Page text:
I pledged $10 to Zach Braff’s kickstarter campaign this week. I pledged money to his film, despite the fact that lots of independent filmmakers and screenwriters have been moaning about him using his celebrity status to crowd-fund his film, Wish I Was Here. Personally, I think their complaints are misguided and there is a lot we could all learn from both Zach Braff’s project and the equally inspiring work of Amanda Palmer. I believe if people could just get over their fears that the “big boys (and girls)” are somehow stealing from them, they might realise that rather than destroying crowd-funding, these pioneers are legitimising and expanding it. Perhaps, instead of seeing them as a threat, we should look at why their projects are so successful and be inspired by their commitment to their audiences.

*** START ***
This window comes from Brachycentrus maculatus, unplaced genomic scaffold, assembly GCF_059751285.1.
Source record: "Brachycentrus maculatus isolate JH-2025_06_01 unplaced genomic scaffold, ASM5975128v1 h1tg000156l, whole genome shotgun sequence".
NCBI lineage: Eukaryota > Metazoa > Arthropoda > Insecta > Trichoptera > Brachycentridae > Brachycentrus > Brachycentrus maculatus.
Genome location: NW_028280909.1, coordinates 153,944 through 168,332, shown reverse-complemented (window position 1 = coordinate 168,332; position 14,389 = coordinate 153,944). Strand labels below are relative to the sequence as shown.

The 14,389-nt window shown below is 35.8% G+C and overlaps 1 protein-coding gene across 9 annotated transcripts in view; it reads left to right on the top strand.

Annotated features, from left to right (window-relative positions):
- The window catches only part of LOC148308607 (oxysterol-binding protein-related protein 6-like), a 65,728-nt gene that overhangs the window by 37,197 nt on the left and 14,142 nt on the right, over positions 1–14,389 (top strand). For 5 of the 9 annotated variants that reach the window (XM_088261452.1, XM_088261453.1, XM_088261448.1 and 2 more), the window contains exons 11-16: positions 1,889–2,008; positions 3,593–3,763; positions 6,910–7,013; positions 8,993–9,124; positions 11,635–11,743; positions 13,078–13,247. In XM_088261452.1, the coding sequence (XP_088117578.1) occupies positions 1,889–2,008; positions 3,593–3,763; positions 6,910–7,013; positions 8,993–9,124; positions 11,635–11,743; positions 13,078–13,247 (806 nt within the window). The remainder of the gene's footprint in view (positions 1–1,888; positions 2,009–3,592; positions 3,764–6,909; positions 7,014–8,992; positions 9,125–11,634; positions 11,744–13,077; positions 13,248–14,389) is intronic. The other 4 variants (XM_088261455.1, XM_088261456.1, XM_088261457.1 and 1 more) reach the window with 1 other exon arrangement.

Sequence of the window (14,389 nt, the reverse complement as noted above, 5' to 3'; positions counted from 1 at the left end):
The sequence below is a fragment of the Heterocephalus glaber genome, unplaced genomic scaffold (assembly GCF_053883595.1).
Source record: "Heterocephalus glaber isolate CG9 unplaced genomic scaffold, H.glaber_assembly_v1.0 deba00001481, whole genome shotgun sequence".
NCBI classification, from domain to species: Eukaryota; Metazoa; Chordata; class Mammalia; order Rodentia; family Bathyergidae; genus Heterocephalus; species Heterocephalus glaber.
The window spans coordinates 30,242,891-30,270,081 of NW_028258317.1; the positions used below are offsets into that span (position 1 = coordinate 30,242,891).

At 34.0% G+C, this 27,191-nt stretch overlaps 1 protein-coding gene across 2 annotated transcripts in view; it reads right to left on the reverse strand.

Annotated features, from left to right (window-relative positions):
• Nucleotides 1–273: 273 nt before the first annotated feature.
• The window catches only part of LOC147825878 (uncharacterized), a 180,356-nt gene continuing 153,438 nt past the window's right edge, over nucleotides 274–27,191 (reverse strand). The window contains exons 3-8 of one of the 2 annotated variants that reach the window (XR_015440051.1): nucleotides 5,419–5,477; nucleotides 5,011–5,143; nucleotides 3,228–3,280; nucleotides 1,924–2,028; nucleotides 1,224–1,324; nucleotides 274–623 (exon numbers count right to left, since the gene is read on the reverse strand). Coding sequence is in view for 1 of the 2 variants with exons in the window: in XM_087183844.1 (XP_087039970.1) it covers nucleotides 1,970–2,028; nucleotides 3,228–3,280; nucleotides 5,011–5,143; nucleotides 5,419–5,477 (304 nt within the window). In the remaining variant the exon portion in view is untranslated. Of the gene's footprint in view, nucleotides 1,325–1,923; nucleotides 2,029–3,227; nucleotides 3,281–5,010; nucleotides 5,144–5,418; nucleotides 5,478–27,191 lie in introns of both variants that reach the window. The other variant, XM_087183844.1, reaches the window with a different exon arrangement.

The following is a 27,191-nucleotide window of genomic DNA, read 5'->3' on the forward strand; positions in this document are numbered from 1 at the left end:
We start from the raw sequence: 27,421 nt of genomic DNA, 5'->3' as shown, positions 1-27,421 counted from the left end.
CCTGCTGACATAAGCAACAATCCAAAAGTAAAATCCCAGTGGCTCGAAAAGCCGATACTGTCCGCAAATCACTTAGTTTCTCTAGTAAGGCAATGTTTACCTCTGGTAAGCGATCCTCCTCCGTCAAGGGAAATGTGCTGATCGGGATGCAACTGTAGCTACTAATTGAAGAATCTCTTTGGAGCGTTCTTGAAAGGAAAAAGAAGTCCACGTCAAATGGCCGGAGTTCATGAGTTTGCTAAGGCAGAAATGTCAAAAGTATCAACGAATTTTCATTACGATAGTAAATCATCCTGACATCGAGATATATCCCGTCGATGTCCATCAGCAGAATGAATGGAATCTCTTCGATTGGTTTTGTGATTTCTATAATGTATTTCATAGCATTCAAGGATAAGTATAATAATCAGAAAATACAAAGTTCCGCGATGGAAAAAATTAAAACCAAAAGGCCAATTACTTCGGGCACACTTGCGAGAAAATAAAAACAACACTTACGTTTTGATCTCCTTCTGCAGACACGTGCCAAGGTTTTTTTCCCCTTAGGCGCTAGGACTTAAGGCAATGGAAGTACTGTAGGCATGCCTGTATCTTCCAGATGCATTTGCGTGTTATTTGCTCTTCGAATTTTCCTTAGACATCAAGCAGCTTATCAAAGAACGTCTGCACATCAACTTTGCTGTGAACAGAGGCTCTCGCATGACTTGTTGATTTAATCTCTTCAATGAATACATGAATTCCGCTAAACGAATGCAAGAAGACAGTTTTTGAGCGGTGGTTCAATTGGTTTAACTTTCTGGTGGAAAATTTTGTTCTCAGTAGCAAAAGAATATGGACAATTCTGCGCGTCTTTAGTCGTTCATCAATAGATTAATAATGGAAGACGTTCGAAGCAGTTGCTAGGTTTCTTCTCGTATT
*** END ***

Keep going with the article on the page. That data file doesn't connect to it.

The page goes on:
My personal reasons for backing Zach’s project are many and various, but fundamentally, I put money in because as a writer/filmmaker I completely identified with and understood his pitch. His basic argument, that only way to make the film he wants to is to take it out of the hands of traditional investors, struck me as deeply enlightened and true. Fear of losing their money (a very reasonable fear in independent film), causes investors to demand strange changes to original concepts, in order to make the film more “commercial.” Creative choices driven by investor fears are rarely in the movie’s best interest. So, simply by cutting out the need for a Return on Investment (ROI), Zach can afford to make the movie he and his brother have committed to paper. What his backers are really paying for isn’t the movie, it is for the opportunity to see Zach’s vision translated from script to screen in its purest form. Zach Braff has used crowd-funding to achieve exactly the kind of artistic freedom I have been arguing for in every single article I have ever written for Scriptmag. So, I applaud what he’s doing and the reasons he’s doing it. The fact that he’s an established artist doesn’t make his film any less independent or any less alt-cinema. And, ultimately, I just don’t believe the investment he has raised has taken money out of anyone else’s film. The $10 I put in wouldn’t have gone into another film. I would have spent it on tea.